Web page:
Interview with Dr. Cornelius Davis
Our latest newsletter features Dr. Cornelius Davis, a renowned and distinguished Cardiothoracic Surgeon who shares his expertise on cardiac and vascular health. Dr. Davis’s insights shed light on common heart-related conditions, the impact of lifestyle choices, available surgical options, and technological advancements in the field.
Heart disease is the leading cause of death in the US, affecting people of all ages, genders, and ethnicities. According to the CDC, someone dies from cardiovascular disease every 33 seconds. With the new school year starting, parents may have concerns about their children’s heart health, especially if they participate in sports. To address these concerns, read this interview with Dr. Davis, as he provides valuable information on common heart-related conditions, warning signs, and preventive measures.
Meet Dr. Cornelius Davis, a certified cardiothoracic surgeon with an impressive track record of achieving 3-star STS performance. He has led hospital outcomes in level 1 and 2 facilities and is renowned for his innovative techniques that make patient care simple and effective. With extensive experience in the medical field, he has held leadership positions, including Medical Director of Cardiovascular Services and Chief of Surgery in major healthcare systems in Houston.
Dr. Davis completed his medical education at Duke University School of Medicine and holds a Ph.D. in Biomedical Engineering from Northwestern University. He has published in prominent medical journals and has been a speaker at numerous research and healthcare conferences and symposiums. He is credentialed with Emergency Hospital Systems.
For further questions, you can reach Dr. Davis at email@example.com
Could you share how you became a cardiothoracic surgeon and what inspired you to choose this field?
I went to Duke University Medical School, where the Chairman of the Surgery department, Dr. David Sabiston, was the first person to do a Coronary bypass. He built a department heavily slanted toward heart surgery and innovative techniques. Many of the other people he brought in were also very dynamic, which resulted in a large portion of my medical school class focusing on heart-related topics such as cardiovascular surgery, cardiology, and related subjects. So, my interest in the field was mainly motivated by the mentoring of people who were very dynamic and very good at what they did. They made the field look very exciting and interesting. They fixed people that nobody thought could be fixed.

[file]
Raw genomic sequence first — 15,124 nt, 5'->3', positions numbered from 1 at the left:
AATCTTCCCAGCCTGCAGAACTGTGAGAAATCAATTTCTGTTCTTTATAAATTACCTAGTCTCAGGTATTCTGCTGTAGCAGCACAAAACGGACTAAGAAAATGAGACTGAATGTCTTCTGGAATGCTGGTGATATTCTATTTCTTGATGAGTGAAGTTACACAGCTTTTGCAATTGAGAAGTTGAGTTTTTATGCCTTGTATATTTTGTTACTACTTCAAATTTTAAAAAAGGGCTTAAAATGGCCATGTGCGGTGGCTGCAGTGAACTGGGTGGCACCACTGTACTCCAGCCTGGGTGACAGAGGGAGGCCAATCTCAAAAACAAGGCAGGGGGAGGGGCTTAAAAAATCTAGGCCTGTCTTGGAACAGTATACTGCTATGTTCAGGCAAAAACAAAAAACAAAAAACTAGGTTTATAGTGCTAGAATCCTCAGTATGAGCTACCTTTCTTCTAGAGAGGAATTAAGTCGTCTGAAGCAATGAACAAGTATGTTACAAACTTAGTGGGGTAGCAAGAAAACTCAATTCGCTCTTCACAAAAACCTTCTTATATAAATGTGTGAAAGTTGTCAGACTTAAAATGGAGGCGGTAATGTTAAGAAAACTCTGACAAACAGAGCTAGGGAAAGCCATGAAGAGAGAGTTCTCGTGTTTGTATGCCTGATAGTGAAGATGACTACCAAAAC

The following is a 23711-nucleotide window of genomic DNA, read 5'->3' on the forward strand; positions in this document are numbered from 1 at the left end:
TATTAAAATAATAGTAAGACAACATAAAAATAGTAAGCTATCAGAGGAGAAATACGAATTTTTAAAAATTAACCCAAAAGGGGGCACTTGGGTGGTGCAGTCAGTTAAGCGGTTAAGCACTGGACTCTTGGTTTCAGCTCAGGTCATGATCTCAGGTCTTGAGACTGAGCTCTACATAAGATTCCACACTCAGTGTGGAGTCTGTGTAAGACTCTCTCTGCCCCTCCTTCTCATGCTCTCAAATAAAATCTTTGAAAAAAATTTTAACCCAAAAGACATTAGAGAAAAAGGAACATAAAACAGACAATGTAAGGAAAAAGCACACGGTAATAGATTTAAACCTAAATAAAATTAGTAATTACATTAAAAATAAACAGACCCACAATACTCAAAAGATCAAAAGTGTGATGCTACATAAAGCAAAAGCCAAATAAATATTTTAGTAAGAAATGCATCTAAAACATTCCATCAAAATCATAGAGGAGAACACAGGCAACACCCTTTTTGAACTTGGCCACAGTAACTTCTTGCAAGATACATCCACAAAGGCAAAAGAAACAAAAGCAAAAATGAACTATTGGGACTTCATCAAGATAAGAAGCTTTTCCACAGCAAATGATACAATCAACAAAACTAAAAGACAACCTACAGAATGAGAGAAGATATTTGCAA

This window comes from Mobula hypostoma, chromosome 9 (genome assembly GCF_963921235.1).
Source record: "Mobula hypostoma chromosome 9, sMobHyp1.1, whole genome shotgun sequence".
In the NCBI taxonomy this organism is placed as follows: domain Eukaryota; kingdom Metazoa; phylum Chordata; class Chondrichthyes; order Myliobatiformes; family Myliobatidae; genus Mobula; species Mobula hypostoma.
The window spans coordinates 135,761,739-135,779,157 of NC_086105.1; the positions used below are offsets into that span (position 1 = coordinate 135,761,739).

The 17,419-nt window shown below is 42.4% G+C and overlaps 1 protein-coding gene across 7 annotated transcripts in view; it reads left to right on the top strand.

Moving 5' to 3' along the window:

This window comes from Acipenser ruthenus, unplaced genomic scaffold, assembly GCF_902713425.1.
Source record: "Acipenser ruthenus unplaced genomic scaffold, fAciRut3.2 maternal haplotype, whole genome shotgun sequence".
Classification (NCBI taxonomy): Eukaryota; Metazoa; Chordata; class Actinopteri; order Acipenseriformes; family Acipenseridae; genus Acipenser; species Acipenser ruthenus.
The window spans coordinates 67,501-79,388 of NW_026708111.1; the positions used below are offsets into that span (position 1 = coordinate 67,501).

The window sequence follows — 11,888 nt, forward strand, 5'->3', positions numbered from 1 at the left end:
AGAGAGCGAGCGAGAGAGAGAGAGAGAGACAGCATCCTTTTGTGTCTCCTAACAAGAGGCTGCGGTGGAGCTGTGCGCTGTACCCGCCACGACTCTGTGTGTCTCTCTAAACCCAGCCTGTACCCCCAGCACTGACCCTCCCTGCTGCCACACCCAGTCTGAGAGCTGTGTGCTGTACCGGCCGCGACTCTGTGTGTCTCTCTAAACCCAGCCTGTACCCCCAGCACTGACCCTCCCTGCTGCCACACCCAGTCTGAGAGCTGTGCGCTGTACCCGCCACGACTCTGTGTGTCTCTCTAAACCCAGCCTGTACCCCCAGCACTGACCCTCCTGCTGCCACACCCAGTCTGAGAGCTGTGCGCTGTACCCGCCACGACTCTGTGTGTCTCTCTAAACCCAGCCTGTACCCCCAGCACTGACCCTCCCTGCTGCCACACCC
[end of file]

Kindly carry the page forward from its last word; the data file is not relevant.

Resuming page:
What are the most common cardiac and vascular conditions that you come across?
If you examine the most common conditions that lead to someone’s death in the United States, they are heart attacks and heart-related conditions. Almost everyone is familiar with a relative who has died due to a heart condition, it is extremely common. Other vascular-related illnesses associated with this are stroke and aneurysm, which are also very common. Consequently, we all encounter cardiovascular conditions. This is not limited to what I see but expands to our experiences with our families, relatives, and friends.
Could you tell me what warning signs we should look for in these conditions?
I think that’s one of the things that people don’t quite understand. They all think it’s just chest pain. And while many people will experience chest pain, it differs depending on the person you’re talking about.